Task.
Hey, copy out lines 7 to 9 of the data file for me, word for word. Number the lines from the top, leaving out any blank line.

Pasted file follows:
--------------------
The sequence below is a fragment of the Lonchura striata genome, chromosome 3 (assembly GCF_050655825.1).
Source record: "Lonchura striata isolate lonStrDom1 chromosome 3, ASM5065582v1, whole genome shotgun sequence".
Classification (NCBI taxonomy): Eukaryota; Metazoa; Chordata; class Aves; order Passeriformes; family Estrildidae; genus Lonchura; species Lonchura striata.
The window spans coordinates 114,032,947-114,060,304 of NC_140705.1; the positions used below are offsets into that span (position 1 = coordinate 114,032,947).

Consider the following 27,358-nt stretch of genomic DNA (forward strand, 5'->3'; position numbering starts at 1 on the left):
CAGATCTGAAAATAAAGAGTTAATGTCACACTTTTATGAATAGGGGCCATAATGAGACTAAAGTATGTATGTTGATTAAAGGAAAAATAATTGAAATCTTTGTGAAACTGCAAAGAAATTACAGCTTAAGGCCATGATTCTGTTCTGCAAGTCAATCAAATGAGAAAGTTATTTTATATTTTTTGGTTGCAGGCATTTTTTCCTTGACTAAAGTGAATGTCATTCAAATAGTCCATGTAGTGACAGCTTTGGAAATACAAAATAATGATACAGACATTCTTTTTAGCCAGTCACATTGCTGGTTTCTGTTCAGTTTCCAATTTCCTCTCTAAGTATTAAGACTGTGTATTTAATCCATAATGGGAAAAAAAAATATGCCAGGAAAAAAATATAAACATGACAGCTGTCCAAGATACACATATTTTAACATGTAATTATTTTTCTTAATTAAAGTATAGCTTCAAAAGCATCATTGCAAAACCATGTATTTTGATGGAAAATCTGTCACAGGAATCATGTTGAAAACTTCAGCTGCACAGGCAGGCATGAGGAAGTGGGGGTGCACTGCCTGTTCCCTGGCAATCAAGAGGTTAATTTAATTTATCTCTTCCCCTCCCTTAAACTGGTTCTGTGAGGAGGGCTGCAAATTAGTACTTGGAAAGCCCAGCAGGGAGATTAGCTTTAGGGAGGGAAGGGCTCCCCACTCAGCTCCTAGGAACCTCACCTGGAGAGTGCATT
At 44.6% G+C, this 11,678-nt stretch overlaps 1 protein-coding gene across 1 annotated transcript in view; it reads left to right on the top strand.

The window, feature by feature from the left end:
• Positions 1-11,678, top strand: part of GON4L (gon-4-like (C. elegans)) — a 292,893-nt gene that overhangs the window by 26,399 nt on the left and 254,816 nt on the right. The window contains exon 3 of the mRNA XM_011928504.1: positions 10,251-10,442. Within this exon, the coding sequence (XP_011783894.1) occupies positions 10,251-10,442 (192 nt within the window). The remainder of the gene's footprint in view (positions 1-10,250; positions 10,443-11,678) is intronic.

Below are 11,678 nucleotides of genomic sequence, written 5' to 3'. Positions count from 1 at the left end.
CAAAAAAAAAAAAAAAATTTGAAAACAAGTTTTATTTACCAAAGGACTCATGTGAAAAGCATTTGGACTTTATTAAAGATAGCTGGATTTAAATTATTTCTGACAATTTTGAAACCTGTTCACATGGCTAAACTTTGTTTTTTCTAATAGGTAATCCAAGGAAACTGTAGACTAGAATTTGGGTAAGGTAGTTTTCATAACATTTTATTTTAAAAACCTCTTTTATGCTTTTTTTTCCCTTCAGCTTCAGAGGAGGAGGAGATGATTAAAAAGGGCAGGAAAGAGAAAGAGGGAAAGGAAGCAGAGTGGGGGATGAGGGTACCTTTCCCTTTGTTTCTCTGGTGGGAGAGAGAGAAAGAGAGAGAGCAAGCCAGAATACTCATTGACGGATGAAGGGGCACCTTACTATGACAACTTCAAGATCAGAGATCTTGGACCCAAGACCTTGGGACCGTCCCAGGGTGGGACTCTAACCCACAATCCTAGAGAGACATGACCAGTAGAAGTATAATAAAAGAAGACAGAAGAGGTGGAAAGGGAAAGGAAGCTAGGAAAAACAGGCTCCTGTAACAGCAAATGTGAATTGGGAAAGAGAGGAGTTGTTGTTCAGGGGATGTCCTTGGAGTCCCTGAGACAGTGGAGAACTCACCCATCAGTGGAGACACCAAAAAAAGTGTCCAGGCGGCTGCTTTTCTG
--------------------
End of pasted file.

At 44.6% G+C, this 11,678-nt stretch overlaps 1 protein-coding gene across 1 annotated transcript in view; it reads left to right on the top strand.

The window, feature by feature from the left end:
• Positions 1-11,678, top strand: part of GON4L (gon-4-like (C. elegans)) — a 292,893-nt gene that overhangs the window by 26,399 nt on the left and 254,816 nt on the right. The window contains exon 3 of the mRNA XM_011928504.1: positions 10,251-10,442. Within this exon, the coding sequence (XP_011783894.1) occupies positions 10,251-10,442 (192 nt within the window). The remainder of the gene's footprint in view (positions 1-10,250; positions 10,443-11,678) is intronic.